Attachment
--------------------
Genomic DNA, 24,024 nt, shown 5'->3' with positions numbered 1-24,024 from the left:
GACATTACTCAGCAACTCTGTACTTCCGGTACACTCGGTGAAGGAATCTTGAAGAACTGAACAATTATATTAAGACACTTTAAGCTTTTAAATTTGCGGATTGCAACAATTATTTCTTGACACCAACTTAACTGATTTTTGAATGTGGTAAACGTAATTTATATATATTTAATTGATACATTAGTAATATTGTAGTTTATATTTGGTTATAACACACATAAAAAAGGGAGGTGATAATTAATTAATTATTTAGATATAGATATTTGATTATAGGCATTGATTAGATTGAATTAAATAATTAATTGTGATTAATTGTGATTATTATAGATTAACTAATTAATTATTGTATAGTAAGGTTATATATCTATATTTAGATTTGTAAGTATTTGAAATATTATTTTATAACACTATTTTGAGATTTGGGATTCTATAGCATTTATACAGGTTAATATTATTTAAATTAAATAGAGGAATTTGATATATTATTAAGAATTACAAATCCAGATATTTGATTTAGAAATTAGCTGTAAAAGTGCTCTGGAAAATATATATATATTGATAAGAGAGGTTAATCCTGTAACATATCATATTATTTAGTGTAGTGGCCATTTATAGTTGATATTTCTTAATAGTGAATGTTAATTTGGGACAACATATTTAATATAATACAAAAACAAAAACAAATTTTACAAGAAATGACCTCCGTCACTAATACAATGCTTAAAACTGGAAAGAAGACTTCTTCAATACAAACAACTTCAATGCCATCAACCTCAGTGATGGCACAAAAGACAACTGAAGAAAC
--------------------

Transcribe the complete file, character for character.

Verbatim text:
Genomic DNA, 24,024 nt, shown 5'->3' with positions numbered 1-24,024 from the left:
GACATTACTCAGCAACTCTGTACTTCCGGTACACTCGGTGAAGGAATCTTGAAGAACTGAACAATTATATTAAGACACTTTAAGCTTTTAAATTTGCGGATTGCAACAATTATTTCTTGACACCAACTTAACTGATTTTTGAATGTGGTAAACGTAATTTATATATATTTAATTGATACATTAGTAATATTGTAGTTTATATTTGGTTATAACACACATAAAAAAGGGAGGTGATAATTAATTAATTATTTAGATATAGATATTTGATTATAGGCATTGATTAGATTGAATTAAATAATTAATTGTGATTAATTGTGATTATTATAGATTAACTAATTAATTATTGTATAGTAAGGTTATATATCTATATTTAGATTTGTAAGTATTTGAAATATTATTTTATAACACTATTTTGAGATTTGGGATTCTATAGCATTTATACAGGTTAATATTATTTAAATTAAATAGAGGAATTTGATATATTATTAAGAATTACAAATCCAGATATTTGATTTAGAAATTAGCTGTAAAAGTGCTCTGGAAAATATATATATATTGATAAGAGAGGTTAATCCTGTAACATATCATATTATTTAGTGTAGTGGCCATTTATAGTTGATATTTCTTAATAGTGAATGTTAATTTGGGACAACATATTTAATATAATACAAAAACAAAAACAAATTTTACAAGAAATGACCTCCGTCACTAATACAATGCTTAAAACTGGAAAGAAGACTTCTTCAATACAAACAACTTCAATGCCATCAACCTCAGTGATGGCACAAAAGACAACTGAAGAAAC